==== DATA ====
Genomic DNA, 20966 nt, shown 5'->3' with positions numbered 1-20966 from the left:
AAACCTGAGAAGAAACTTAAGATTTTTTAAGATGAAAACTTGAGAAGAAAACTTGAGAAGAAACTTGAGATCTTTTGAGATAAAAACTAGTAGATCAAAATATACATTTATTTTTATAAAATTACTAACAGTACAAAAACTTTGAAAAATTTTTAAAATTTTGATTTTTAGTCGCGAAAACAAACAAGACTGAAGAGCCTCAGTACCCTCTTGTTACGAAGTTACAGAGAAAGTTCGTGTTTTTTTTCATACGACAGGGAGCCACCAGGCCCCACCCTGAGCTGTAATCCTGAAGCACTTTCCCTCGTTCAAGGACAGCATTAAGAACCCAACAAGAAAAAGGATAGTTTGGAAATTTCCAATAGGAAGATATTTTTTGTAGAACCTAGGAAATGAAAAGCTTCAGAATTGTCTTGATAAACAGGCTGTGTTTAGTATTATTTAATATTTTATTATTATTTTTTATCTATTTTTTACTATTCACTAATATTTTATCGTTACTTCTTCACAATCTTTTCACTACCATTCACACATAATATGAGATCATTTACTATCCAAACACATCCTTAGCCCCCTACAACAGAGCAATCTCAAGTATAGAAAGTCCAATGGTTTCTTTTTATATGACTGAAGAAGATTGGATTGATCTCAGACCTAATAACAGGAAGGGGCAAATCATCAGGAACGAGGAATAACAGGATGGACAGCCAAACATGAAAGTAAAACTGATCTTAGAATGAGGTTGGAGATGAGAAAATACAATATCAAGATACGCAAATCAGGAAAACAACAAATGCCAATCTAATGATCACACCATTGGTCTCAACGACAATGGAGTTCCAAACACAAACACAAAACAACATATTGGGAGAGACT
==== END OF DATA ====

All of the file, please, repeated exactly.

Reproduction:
Genomic DNA, 20966 nt, shown 5'->3' with positions numbered 1-20966 from the left:
AAACCTGAGAAGAAACTTAAGATTTTTTAAGATGAAAACTTGAGAAGAAAACTTGAGAAGAAACTTGAGATCTTTTGAGATAAAAACTAGTAGATCAAAATATACATTTATTTTTATAAAATTACTAACAGTACAAAAACTTTGAAAAATTTTTAAAATTTTGATTTTTAGTCGCGAAAACAAACAAGACTGAAGAGCCTCAGTACCCTCTTGTTACGAAGTTACAGAGAAAGTTCGTGTTTTTTTTCATACGACAGGGAGCCACCAGGCCCCACCCTGAGCTGTAATCCTGAAGCACTTTCCCTCGTTCAAGGACAGCATTAAGAACCCAACAAGAAAAAGGATAGTTTGGAAATTTCCAATAGGAAGATATTTTTTGTAGAACCTAGGAAATGAAAAGCTTCAGAATTGTCTTGATAAACAGGCTGTGTTTAGTATTATTTAATATTTTATTATTATTTTTTATCTATTTTTTACTATTCACTAATATTTTATCGTTACTTCTTCACAATCTTTTCACTACCATTCACACATAATATGAGATCATTTACTATCCAAACACATCCTTAGCCCCCTACAACAGAGCAATCTCAAGTATAGAAAGTCCAATGGTTTCTTTTTATATGACTGAAGAAGATTGGATTGATCTCAGACCTAATAACAGGAAGGGGCAAATCATCAGGAACGAGGAATAACAGGATGGACAGCCAAACATGAAAGTAAAACTGATCTTAGAATGAGGTTGGAGATGAGAAAATACAATATCAAGATACGCAAATCAGGAAAACAACAAATGCCAATCTAATGATCACACCATTGGTCTCAACGACAATGGAGTTCCAAACACAAACACAAAACAACATATTGGGAGAGACT